Barapa Barapa people have walked these lands for more than 60,000 years, cared for their Country and all that lays in it; its land, water, plants, and animals. Significant works have be achieved with Aboriginal Cultural Heritage sites and Natural Resource Management in the area.

Performing age old ceremonies passed down by our Ansestors to our Elders, respecting past, present and future, and how we connect to the lands, waters, plants, birds and anmials, and our connection to each other.

Barapa Barapa, within our tribal area, our Country is very diverse. Woodlands, forest, swamps, lakes, plains, granites, river and wetland systems were travelled and sustained in a way that allowed us to thrive seasonally and develop and maintain our lands.


Barapa Bapara country covers a region in what are now the states of Victoria and New South Wales including Gannawarra, parts of Loddon and Campaspe. Southern tributaries of the Murrumbidgee River from above Hay down to Kerang.

Barapa Barpaa  Country contain the rich cultural heritage of yesterday and today.

Key waterways in Victoria include Gunbower Forest and Creek, Kerang Lakes, Guttrum Forest, Loddon River, Sheepwash Creek, Little Murray and Murray River. In New South Wales the Edwards and Wakool Rivers are important.

Neighbours to the north west Wamba-Wemba,  Yorta Yorta run north and south to their east.          The Dja Dja Wurrung lay to the south.

Culture & Heritage

Water is the life source for culture, people, land and animals. Barapa family groups lived permanently or seasonally beside the water with water flows changing. Many of our Cultural heritage sites are concentrated along the waterways in the region. The connection to fauna is an important part of our culture with a number of species identified as important for our people, including bats, Owlet Nightjar, Brolga, Black Swan, turtle, native fish (Murray Cod, Catfish and Yellow Belly), crayfish and yabbies, Bunyip bird (Australasian Bittern), and the Red-tailed Black Cockatoo.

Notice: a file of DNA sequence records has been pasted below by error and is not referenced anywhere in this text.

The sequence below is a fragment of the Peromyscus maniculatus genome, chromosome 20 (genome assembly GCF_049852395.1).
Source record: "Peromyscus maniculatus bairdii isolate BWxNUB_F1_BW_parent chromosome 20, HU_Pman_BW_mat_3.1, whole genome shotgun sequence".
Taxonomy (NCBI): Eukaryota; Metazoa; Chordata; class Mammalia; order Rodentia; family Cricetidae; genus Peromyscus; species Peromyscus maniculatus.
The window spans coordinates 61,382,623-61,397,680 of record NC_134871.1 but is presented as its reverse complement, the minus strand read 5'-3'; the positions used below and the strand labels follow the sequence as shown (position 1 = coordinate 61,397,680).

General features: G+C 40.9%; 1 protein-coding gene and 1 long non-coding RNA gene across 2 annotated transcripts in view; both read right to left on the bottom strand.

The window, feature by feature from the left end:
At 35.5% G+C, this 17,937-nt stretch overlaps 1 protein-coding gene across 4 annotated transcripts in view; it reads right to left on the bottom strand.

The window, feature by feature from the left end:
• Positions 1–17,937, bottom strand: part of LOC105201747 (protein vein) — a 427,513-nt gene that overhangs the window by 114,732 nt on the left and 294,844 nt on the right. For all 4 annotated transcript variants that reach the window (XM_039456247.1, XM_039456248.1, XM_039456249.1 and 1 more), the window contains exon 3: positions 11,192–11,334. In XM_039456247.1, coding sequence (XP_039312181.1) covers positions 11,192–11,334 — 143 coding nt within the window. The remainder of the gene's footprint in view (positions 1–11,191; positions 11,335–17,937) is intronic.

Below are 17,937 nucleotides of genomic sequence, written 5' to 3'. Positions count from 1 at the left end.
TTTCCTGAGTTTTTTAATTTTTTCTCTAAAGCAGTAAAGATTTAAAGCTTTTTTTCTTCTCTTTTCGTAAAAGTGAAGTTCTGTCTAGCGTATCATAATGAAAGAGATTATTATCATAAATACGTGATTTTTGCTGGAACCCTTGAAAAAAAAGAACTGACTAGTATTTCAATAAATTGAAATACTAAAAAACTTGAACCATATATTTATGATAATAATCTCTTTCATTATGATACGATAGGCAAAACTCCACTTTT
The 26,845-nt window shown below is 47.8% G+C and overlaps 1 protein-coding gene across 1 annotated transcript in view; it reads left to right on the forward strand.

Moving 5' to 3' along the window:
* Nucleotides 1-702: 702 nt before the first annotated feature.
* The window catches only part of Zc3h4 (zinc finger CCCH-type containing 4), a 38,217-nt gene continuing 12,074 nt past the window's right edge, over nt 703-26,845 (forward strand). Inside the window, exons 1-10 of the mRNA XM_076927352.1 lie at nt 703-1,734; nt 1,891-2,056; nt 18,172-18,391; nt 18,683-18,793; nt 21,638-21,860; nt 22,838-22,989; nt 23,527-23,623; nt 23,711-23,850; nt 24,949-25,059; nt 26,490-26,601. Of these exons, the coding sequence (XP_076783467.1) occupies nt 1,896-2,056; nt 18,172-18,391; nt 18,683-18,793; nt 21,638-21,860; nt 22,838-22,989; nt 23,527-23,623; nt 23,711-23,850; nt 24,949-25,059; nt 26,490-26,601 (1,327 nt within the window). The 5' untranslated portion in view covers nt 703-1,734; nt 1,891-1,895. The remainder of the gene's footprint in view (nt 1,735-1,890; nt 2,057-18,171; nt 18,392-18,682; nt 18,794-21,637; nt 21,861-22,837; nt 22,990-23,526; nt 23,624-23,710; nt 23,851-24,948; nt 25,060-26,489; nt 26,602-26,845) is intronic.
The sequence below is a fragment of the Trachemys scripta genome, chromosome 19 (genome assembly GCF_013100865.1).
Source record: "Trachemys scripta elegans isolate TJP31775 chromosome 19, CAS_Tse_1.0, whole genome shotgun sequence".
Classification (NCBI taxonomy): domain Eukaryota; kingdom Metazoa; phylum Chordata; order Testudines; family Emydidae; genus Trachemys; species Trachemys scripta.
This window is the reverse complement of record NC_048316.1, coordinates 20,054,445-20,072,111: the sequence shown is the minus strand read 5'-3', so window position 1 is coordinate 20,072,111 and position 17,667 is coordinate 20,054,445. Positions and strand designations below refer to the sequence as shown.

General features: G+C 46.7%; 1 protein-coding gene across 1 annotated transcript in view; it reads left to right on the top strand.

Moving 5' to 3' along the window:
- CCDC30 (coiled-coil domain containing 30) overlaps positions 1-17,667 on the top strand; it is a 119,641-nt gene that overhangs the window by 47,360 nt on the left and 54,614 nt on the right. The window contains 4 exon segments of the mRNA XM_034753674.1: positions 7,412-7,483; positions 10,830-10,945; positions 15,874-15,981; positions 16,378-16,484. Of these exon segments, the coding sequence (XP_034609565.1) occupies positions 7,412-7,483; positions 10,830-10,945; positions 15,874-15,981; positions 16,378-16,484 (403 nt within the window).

In the past wetland animals were abundant when the wetlands and waterways were clear and healthy and food chains complete. We remember places full of ibis, ducks, turtles, brolgas, fish, and less invasive species like carp, redfin. Now many of the plant species that helps wetland fauna are gone. Reintroducing native species and helping through relevant strategies and programs to understand and monitor animal behaviour is an important part of the future and a way to connect our people to the country.

Barapa people use fire on Barapa Barapa Country to care for and regenerate land and reduce fire risk, weeds, feral impact and improve the health of Country.



“Barapa Barapa live in a culture that values the water, the landscape and the environment. This is our home, our land, our water, our Country. It is a part of who we are, and we are a part of it.

Healthy lands, healthy waters, healthy people.”

-- Debbie Webster